Login | Register

Heavy-liquid separation and photo-oxidation kinetic study of soot and graphitic carbon


Heavy-liquid separation and photo-oxidation kinetic study of soot and graphitic carbon

Veilleux, Marie-Hélène (2008) Heavy-liquid separation and photo-oxidation kinetic study of soot and graphitic carbon. Masters thesis, Concordia University.

Text (application/pdf)
MR45350.pdf - Accepted Version


Black carbon (BC) is a highly refractory class of compounds produced by biomass burning and metamorphism of sedimentary rocks. It comprises a continuum of compounds ranging from char and coal, which partly retain the structure of the original source fuel, to soot and petrogenic graphitic carbon, which are products formed through condensation in the gas phase and during metamorphism, respectively. Soot and graphitic carbon, on which this project focuses, are carbon-rich polyaromatic structures with particularly long environmental lifetimes, potentially making them significant contributors to the slowly-cycling carbon cycle. However, recent environmental mass balance studies suggest that soot and graphitic carbon might be more reactive than previously thought. The main focus of this project is to assess the oxidizability of soot and graphitic carbon in natural environments. Sequential long-term UV and ozone exposure experiments of n-hexane soot, graphite and residual graphitic carbon isolated from sediment resulted in carbon losses of 27.1, 5.3 and 79.2%, respectively, suggesting ozonolysis-driven degradation of these samples. In parallel, a micro-scale heavy-liquid fractionation method using sodium polytungstate was developed to separate soot and graphitic carbon in natural samples. This method shows promising results with recoveries >95% for n -hexane soot and graphite, and could therefore allow further studies on the reactivity of each phase separately. Our results emphasize the importance of reassessing the long-term preservation potential of the slowly-cycling carbon pool through studies on the oxidation mechanisms involved in their degradation.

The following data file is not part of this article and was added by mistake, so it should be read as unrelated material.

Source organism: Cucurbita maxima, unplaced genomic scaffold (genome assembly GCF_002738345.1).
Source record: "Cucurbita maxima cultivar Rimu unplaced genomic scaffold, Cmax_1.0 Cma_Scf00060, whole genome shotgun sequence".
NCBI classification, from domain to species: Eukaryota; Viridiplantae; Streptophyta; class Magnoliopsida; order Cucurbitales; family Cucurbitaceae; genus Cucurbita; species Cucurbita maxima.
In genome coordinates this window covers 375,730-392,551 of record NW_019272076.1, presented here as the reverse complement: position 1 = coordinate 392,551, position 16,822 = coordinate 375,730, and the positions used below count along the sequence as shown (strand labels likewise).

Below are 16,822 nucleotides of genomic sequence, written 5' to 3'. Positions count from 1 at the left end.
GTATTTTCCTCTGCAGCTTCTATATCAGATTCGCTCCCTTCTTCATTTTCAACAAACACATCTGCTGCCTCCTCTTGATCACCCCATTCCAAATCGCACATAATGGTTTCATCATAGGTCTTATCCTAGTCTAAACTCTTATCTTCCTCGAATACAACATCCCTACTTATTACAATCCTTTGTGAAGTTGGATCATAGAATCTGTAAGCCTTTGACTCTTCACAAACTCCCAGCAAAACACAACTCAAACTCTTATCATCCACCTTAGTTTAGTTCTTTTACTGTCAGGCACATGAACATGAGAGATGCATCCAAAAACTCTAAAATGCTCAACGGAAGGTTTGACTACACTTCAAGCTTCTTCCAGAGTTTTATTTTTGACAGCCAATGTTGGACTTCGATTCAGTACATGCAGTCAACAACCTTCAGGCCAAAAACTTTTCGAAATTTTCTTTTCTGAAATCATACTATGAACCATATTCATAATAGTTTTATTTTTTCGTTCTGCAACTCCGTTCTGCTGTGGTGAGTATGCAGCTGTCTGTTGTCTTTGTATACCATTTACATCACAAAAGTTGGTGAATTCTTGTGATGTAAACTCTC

Divisions:Concordia University > Faculty of Arts and Science > Chemistry and Biochemistry
Item Type:Thesis (Masters)
Authors:Veilleux, Marie-Hélène
Pagination:x, 100 leaves : ill. ; 29 cm.
Institution:Concordia University
Degree Name:M. Sc.
Thesis Supervisor(s):Gelinas Yves.,
ID Code:976154
Deposited By: Concordia University Library
Deposited On:22 Jan 2013 16:20
Last Modified:18 Jan 2018 17:41
Related URLs:
All items in Spectrum are protected by copyright, with all rights reserved. The use of items is governed by Spectrum's terms of access.

Repository Staff Only: item control page

Downloads per month over past year

Back to top Back to top